Home » Politics » Sturgeon’s Scottish independence argument torn apart in new bombshell 31-page document
Sturgeon’s Scottish independence argument torn apart in new bombshell 31-page document
August 10, 2022
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The UK Government’s Advocate General for Scotland, Lord Keith Stewart QC, has published his argument as to why the SNP-led Holyrood government cannot carry out a new Scottish independence referendum without the consent of Westminster.
He said Ms Sturgeon’s plans to pass legislation to hold a new vote next October were outside the jurisdiction of the Scottish parliament.
Lord Stewart said the proposed Bill “plainly relates to reserved matters” that must be determined by Westminster.
Constitutional matters are reserved for the UK Government under the devolution settlement with Scotland.
However, Ms Sturgeon has argued IndyRef2 falls within her authority as the ballot will be non-binding.
A full legal case on the legality of a referendum will be heard by the Supreme Court in October.
Urging the Supreme Court to reject the bid for a fresh vote, Lord Keith highlighted that even the Scottish Government’s own Lord Advocate, Dorothy Bain, has not ruled the Bill to be within the scope of the Holyrood parliament.
Lord Stewart said: “Taken at its highest, the effect is that a Bill cannot be introduced into the Scottish Parliament by a Minister of the Scottish Government, which the Lord Advocate considers to be outside legislative competence.”
He added that the court case was effectively a waste of the court’s time.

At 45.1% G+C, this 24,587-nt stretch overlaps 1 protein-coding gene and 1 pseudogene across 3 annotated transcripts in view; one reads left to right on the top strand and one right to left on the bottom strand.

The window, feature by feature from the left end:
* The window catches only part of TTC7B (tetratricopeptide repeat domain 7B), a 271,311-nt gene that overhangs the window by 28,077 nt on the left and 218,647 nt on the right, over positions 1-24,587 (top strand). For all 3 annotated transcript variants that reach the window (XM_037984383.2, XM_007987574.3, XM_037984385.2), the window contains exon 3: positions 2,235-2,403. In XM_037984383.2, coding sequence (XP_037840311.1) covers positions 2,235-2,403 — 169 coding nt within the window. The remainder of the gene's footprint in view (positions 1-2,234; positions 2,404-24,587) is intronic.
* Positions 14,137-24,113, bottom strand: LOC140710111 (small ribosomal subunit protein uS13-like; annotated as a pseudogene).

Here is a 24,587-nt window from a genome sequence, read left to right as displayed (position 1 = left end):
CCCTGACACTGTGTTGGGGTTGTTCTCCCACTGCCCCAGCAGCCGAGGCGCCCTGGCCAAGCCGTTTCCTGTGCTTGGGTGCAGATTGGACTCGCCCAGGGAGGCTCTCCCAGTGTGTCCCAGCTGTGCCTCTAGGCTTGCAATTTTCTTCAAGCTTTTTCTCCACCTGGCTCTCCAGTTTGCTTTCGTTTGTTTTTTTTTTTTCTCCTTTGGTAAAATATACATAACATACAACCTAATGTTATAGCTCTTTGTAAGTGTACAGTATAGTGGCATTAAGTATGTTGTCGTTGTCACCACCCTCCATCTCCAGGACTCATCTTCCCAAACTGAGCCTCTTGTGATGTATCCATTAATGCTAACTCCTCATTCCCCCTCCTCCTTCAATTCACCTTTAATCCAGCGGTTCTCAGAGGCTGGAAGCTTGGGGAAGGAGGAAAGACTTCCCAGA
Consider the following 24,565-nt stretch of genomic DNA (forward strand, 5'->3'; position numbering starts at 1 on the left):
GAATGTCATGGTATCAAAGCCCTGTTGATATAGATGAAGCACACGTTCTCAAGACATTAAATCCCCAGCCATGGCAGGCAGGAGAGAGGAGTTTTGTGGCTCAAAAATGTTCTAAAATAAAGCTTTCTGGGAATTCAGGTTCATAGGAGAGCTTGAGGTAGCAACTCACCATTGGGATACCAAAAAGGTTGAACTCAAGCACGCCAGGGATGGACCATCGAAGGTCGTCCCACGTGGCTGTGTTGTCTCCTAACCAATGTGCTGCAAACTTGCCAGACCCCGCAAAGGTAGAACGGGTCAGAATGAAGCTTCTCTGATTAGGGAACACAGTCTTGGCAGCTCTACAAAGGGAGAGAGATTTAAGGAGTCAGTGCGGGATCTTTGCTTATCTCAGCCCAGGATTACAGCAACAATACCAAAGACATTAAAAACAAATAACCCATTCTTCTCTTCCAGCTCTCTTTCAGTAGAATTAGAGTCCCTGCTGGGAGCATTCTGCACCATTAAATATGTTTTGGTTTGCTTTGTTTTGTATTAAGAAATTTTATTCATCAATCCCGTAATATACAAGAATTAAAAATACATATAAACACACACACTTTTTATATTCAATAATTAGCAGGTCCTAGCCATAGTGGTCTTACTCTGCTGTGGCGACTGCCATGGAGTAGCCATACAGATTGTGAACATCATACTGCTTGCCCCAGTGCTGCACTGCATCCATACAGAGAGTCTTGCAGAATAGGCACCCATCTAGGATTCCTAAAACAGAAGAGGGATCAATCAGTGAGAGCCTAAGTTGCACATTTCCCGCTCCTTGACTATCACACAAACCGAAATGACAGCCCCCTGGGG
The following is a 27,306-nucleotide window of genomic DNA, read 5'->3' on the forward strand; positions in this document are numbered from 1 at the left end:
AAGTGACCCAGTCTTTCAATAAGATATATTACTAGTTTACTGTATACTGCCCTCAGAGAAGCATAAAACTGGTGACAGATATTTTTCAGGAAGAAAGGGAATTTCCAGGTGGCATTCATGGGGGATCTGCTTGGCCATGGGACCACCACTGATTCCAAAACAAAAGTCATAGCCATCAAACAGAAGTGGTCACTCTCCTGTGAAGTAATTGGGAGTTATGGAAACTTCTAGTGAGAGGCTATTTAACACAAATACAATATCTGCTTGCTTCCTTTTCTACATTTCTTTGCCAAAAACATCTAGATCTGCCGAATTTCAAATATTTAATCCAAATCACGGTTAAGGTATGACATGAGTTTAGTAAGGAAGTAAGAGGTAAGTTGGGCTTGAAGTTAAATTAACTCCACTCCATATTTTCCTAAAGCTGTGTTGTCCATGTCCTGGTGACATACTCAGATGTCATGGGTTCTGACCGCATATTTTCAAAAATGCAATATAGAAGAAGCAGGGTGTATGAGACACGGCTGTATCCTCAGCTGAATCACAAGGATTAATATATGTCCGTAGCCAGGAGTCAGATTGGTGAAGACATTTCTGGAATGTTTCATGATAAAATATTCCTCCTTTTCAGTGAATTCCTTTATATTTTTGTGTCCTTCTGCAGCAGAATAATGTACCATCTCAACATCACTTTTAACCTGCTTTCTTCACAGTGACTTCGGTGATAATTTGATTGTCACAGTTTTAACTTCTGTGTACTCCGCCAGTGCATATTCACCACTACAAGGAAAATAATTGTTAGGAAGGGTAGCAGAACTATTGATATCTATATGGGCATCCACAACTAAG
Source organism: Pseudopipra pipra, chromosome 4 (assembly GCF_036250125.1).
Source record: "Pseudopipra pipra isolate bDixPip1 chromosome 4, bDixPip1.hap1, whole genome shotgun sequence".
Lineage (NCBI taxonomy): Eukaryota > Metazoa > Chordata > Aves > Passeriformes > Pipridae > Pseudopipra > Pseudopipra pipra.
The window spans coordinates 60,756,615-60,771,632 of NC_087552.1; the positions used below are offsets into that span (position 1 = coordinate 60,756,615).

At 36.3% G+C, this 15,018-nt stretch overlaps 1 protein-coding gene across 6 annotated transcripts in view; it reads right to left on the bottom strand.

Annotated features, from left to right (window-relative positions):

In his written submission, he said: “It is hard to see why this should be a matter of legal concern. Parliament is unlikely to have intended the time of the Scottish Parliament, or the resources of the Supreme Court on a Schedule 6 reference, to be taken up with matters which the Scottish Government’s own Law Officer considers to be outside competence.”
Further tearing into the case put forward by the Scottish government, Lord Stewart dismissed suggestions that the vote would be legal because it was advisory rather than binding.
He said that it was not credible to suggest the referendum was being carried out “as a matter of academic interest only”.
The UK Government representative stated: “It is, of course, right that the outcome of the referendum provided for by the Draft Bill has no legal effect: it is not ‘self-executing’.
“But nor can it credibly be suggested that the outcome of the referendum will be ‘advisory’ in the sense of being treated as a matter of academic interest only.
“A referendum is not, and is not designed to be, an exercise in mere abstract opinion polling at considerable public expense.
“Were the outcome to favour independence, it would be used (and no doubt used by the SNP as the central plank) to seek to build momentum towards achieving that end: the termination of the Union and the secession of Scotland.
“It is in precisely that hope that the Draft Bill is being proposed.”